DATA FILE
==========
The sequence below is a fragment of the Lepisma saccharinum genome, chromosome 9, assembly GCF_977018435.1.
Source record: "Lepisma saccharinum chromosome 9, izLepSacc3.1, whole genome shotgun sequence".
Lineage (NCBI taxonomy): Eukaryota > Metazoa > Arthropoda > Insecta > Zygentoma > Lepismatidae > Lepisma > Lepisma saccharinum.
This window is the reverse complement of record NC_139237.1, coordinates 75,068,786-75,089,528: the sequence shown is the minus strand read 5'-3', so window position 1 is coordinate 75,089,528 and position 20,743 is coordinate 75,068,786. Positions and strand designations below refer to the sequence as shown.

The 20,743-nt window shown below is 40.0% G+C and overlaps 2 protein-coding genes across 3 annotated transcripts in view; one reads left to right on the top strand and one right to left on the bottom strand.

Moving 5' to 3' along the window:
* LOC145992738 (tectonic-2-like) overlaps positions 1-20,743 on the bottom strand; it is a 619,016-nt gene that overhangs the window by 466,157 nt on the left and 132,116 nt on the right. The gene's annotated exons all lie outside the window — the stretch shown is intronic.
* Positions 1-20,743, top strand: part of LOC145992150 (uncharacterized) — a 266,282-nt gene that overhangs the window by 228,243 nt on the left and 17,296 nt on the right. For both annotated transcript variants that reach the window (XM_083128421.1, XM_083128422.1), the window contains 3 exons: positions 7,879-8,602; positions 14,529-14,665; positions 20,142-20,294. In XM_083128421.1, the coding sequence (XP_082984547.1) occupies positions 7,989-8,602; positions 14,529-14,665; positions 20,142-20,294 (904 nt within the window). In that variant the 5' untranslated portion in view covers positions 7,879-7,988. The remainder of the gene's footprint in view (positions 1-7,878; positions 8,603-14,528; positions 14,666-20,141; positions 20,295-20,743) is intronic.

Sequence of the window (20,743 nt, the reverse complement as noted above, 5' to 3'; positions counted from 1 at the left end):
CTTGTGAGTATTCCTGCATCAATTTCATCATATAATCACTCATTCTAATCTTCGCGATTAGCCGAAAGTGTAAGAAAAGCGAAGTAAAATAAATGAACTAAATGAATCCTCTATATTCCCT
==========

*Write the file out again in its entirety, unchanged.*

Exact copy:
The sequence below is a fragment of the Lepisma saccharinum genome, chromosome 9, assembly GCF_977018435.1.
Source record: "Lepisma saccharinum chromosome 9, izLepSacc3.1, whole genome shotgun sequence".
Lineage (NCBI taxonomy): Eukaryota > Metazoa > Arthropoda > Insecta > Zygentoma > Lepismatidae > Lepisma > Lepisma saccharinum.
This window is the reverse complement of record NC_139237.1, coordinates 75,068,786-75,089,528: the sequence shown is the minus strand read 5'-3', so window position 1 is coordinate 75,089,528 and position 20,743 is coordinate 75,068,786. Positions and strand designations below refer to the sequence as shown.

The 20,743-nt window shown below is 40.0% G+C and overlaps 2 protein-coding genes across 3 annotated transcripts in view; one reads left to right on the top strand and one right to left on the bottom strand.

Moving 5' to 3' along the window:
* LOC145992738 (tectonic-2-like) overlaps positions 1-20,743 on the bottom strand; it is a 619,016-nt gene that overhangs the window by 466,157 nt on the left and 132,116 nt on the right. The gene's annotated exons all lie outside the window — the stretch shown is intronic.
* Positions 1-20,743, top strand: part of LOC145992150 (uncharacterized) — a 266,282-nt gene that overhangs the window by 228,243 nt on the left and 17,296 nt on the right. For both annotated transcript variants that reach the window (XM_083128421.1, XM_083128422.1), the window contains 3 exons: positions 7,879-8,602; positions 14,529-14,665; positions 20,142-20,294. In XM_083128421.1, the coding sequence (XP_082984547.1) occupies positions 7,989-8,602; positions 14,529-14,665; positions 20,142-20,294 (904 nt within the window). In that variant the 5' untranslated portion in view covers positions 7,879-7,988. The remainder of the gene's footprint in view (positions 1-7,878; positions 8,603-14,528; positions 14,666-20,141; positions 20,295-20,743) is intronic.

Sequence of the window (20,743 nt, the reverse complement as noted above, 5' to 3'; positions counted from 1 at the left end):
CTTGTGAGTATTCCTGCATCAATTTCATCATATAATCACTCATTCTAATCTTCGCGATTAGCCGAAAGTGTAAGAAAAGCGAAGTAAAATAAATGAACTAAATGAATCCTCTATATTCCCT